The first time I heard Robert Creeley read, that was it for me.  He’s been the essential person to me. And you know that he’s influenced generations of innovative poets. The L=A=N=G=U=A=G=E poets say they couldn’t have existed without Creeley and especially his book Pieces. It still seems pretty revolutionary. I am always trying to approach that, and I hope I’ve done that more in my most recent book. I think of Creeley as being half way between lyrical and what you might call a L=A=N=G=U=A=G=E poet, and I think that’s where I am—trying to be honest through my own sensibility and still deal with the concerns that Creeley was dealing with because those are the ones that grab ahold of me in my life.

DLG: What are some of those concerns?

RL: What does it mean to be a person?  What does it mean to be alive, knowing that we are going to die?  What does it mean to live in the moment?  What is communication? Creeley was obsessed with, and examining, the whole question of communication.  What does it mean to try to convey something to somebody else? He was unsure whether you could teach anybody anything he or she didn’t already know. Well, how did that person come to know it?  Through experience.  There is another kind of knowing that comes from reflecting on that experience; and that’s part of what a poem is.


An Interview with Poet Irene Koronas

January 13th, 2016

Irene Koronas is a multi-media artist, painter, poet and editor of Wilderness House Literary Review.  She is the author of three volumes of poetry, self portrait drawn from many (Ibbettson Street Press, 2007), Pentakomo Cyprus (Cervena Barva Press, 2009), turtle grass (Muddy River Books, 2014) and many chapbooks.  Her visual art has been shown in a number of regional galleries.

Mary Buchinger Bodwell interviewed Irene for Solstice in February 2015. Excerpts of the interview appear below.


Blue Collage Grid

Blue Collage Grid

MB:  Do you think of your own work as experimental?

IK:  Most of my life my work has been experimental.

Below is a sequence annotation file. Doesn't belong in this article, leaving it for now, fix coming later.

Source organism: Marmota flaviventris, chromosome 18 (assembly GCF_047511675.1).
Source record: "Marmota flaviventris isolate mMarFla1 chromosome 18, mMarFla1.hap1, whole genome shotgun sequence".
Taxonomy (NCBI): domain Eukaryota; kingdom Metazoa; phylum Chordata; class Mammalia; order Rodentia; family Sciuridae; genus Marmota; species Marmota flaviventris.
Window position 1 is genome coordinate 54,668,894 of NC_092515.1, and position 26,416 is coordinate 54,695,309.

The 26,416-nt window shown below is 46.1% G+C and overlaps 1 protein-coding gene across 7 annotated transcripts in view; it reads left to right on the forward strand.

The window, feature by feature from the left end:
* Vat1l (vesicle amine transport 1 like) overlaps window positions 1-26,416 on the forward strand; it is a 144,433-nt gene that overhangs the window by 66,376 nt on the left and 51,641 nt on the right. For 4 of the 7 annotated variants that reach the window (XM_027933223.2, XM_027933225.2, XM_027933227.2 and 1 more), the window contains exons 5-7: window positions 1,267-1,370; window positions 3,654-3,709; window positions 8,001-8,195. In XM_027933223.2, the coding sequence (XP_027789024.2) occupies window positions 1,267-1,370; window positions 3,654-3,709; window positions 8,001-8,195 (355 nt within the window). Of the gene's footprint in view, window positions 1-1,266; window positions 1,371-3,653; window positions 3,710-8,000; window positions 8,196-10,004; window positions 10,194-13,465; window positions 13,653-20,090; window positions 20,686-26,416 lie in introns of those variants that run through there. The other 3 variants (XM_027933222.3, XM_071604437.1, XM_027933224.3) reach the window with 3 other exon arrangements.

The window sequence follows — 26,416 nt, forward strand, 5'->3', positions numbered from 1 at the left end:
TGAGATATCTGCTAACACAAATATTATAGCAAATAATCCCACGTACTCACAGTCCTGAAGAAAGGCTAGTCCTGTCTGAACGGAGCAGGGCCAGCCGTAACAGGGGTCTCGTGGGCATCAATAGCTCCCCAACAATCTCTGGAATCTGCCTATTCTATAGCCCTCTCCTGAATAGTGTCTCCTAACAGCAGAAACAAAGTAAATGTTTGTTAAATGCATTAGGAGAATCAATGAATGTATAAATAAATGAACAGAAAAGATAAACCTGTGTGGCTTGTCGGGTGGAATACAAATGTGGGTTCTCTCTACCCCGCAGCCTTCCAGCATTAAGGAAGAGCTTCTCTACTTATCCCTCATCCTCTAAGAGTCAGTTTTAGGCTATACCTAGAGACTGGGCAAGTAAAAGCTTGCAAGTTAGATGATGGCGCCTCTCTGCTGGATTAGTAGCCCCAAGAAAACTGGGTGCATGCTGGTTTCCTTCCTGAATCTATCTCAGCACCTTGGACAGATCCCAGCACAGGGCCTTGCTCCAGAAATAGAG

MB:  What led you to be innovative in your writing?

IK:  I think it came with painting, you know, with Dadaism and the surrealists, with looking at paintings that used collage and word.  I’ve been writing since I’ve been painting.

MB: And you think of it as experimental now?

IK:  Not as much as I used to, because I’m older . . . My experiment now is with trying to make more sense in my poems.  For so long they [the poems] were so obscure, allowing me to take these journeys. Now I’m trying to find ways to be more accessible and still be playful.  It’s not easy to be playful and to carry the thread of thought through. This is not something I’m used to doing, you know, I like to jump around.


An Interview with Poet Douglas Kearney

January 6th, 2016

Douglas Kearney is a poet, performer, librettist, and a faculty member at California Institute of the Arts MFA in Creative Writing. He is the author of three volumes of poetry, Patter (Red Hen Press, 2014), The Black Automaton (Fence Books, 2009), Fear, Some (Red Hen Press, 2006) and several chapbooks.

He was interviewed by Danielle Legros Georges for Solstice Magazine in May 2015.  Excerpts of the interview appear below.

DLG:  It seems that you study language from all kinds of standpoints and perspectives, from the pedagogical to the linguistic, to language as visual object.  These approaches were really fascinating to me as I read your work.  What about your pursuits and your background have given you these various lenses through which to see and to build your poems.  Where does this stuff come from?

frontispiece (designed by Douglas Kearney) of Patter